"Monday Musings” are designed to get quick, insightful thoughts based around three questions from those interested in strategy, from the most experienced and lauded, to our newest thinkers/writers.
1 — Who had the greatest impact on you intellectually (whether through writing, mentorship, etc.)?
I have to steal Francis Park’s idea and list two… my boss in my first planning job, Colonel (Retired) Jim Klingaman. He taught me to question my underlying assumptions about what I was doing. Whenever I start a new project I can still hear him during a mission analysis brief asking me “What is the problem you are trying to solve?” Second is Dr Mike Matheny at the Basic Strategic Art Program (BSAP). I went to the course somewhat under duress. I was already the Chief of Plans of a theater army and was not sure what “another” Army course was able to teach me. But the Functional Area 59 (Strategist) Career Manager badgered me (thankfully) into going. Well, BSAP was not just “another” Army course and I learned to look at and understand the theories that underpinned the work I was doing.
2 — What book (fiction, history, or academic) do you think best explains strategy?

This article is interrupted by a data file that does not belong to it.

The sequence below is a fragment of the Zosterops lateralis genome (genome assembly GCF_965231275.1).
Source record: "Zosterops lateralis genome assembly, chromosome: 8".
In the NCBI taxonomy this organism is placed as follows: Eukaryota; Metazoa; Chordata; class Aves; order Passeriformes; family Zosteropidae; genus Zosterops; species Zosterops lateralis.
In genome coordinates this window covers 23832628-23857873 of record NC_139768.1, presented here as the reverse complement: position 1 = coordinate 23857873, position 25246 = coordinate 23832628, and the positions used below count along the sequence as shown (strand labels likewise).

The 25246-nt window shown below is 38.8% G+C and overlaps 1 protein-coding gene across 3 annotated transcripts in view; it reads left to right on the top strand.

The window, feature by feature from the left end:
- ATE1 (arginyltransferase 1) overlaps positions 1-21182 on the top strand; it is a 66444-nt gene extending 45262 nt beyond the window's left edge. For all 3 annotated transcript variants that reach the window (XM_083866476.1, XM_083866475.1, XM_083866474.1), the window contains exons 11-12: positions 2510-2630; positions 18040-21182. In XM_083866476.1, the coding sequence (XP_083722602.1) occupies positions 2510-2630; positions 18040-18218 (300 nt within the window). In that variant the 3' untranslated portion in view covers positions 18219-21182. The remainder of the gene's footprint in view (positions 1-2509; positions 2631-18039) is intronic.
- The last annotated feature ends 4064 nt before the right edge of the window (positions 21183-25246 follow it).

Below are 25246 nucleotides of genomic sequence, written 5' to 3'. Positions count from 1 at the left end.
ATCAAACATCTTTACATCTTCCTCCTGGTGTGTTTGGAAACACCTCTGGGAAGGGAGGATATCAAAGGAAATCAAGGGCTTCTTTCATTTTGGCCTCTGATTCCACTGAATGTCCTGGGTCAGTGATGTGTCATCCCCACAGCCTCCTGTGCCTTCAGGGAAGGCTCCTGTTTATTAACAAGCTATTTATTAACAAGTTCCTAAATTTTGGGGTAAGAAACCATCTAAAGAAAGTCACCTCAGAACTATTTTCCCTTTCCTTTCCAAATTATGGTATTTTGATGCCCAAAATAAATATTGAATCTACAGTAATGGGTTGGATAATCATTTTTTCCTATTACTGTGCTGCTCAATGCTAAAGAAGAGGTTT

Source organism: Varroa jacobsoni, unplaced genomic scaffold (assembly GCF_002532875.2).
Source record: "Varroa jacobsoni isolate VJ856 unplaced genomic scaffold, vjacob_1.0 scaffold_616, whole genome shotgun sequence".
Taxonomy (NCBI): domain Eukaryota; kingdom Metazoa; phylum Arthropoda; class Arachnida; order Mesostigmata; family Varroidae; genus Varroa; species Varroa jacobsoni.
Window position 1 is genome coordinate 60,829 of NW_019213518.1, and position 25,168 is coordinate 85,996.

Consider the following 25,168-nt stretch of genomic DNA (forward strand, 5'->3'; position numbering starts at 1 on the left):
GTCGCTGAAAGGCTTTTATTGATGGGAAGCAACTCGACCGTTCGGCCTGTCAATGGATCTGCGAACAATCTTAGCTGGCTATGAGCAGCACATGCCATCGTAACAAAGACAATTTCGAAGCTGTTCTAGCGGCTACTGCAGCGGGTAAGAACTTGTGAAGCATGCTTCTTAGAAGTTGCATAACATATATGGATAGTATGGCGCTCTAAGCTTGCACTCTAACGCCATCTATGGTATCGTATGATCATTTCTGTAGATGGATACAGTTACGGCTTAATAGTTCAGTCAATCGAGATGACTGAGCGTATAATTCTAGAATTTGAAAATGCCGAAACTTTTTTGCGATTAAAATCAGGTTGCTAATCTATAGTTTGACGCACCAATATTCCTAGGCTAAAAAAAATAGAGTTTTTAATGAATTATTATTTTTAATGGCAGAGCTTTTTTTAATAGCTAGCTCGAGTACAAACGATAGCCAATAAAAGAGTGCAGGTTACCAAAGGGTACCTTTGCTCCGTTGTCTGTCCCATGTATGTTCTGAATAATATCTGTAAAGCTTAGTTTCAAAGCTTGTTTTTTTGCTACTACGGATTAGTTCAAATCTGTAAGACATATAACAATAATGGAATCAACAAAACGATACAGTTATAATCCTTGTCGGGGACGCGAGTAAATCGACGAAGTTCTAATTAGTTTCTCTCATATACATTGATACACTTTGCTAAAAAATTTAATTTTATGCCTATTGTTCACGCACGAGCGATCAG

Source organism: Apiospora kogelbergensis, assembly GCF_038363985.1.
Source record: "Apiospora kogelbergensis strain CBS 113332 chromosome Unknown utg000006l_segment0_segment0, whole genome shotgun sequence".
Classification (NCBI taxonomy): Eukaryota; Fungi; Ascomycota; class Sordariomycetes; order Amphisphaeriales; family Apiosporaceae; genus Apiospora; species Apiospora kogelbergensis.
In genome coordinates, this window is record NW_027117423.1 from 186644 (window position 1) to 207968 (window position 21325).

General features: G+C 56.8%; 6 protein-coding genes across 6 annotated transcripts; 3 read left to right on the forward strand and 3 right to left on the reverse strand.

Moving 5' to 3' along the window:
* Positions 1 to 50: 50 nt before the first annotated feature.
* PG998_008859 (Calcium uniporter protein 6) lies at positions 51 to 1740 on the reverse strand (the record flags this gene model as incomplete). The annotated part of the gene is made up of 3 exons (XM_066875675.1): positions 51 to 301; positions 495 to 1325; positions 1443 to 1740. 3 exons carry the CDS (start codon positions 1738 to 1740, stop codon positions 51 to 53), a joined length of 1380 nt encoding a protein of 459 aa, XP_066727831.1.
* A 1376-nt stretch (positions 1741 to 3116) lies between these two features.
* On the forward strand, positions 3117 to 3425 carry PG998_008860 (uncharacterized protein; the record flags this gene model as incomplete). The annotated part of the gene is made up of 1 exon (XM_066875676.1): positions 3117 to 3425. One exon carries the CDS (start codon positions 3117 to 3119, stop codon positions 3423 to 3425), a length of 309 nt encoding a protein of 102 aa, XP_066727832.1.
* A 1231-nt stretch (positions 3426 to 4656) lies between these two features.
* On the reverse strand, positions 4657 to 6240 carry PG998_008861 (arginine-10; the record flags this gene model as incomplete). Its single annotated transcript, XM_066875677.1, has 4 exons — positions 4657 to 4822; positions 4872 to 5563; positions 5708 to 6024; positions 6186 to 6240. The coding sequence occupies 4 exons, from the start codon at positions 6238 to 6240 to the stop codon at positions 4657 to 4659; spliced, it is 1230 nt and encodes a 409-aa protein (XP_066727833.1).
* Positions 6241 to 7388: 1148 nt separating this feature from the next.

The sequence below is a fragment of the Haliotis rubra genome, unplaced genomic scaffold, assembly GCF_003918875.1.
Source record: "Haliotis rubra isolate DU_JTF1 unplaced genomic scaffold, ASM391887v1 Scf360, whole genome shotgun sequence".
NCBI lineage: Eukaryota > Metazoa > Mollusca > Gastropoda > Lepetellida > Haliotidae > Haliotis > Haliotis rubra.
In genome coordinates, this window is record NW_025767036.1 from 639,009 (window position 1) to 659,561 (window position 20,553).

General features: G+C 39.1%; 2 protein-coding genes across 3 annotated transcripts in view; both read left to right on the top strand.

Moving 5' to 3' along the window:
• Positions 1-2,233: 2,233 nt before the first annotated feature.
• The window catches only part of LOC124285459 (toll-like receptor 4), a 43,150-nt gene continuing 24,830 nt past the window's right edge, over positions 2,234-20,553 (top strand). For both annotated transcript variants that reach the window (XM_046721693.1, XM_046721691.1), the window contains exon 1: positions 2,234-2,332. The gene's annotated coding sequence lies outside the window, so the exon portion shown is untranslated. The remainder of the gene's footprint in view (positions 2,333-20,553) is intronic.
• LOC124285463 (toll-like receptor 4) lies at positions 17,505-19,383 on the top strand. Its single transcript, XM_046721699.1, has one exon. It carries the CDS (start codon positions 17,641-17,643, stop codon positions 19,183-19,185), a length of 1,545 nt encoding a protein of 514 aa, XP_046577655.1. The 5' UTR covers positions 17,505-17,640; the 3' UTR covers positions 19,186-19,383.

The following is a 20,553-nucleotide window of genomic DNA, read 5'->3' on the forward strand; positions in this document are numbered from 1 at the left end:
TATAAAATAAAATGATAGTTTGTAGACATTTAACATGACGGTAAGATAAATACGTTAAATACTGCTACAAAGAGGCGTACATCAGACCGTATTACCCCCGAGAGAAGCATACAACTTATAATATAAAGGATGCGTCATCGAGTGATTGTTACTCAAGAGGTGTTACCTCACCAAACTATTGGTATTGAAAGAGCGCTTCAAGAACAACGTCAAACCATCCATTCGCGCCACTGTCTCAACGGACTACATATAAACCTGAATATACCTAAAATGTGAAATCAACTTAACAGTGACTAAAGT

It would be easy to say Clausewitz or Sun Tzu here, and I actually find it difficult to limit it to one book. Makers of Modern Strategy edited by Peter Paret or Masters of War by Michael Handel help explain classic strategic thought. But I will go a little unconventional and say that to explain strategy, you need to understand the cultural context of the nation whose strategy you are trying to understand. For me, the best book about the cultural development of the United States is A History of the American People by Paul Johnson. It traces the development of the US from 1580 the late 1990s. It goes in depth on understanding not only political events, but social and cultural developments that led our nation to become who it is today. (Or at least who it was in 1997 when the book was published.)
3 — What do you want your legacy to be?
I don’t have too many aspirations of grandeur. I think most of all I would like those soldiers who I worked with — subordinates, peers, and superiors alike — to look back on their career and, when they think of me, know that I was working to make our unit better. Whether it was the infantry platoon I led as a 2LT or the Strategists whose career field I am currently managing.
Andrew Ajamian is a U.S. Army strategist and infantryman, currently serving as the FA59 (Strategist) Proponent Manager. Connect with him on Twitter @andrew_ajamian. The views expressed in this article do not reflect the policy or position of any official organization.
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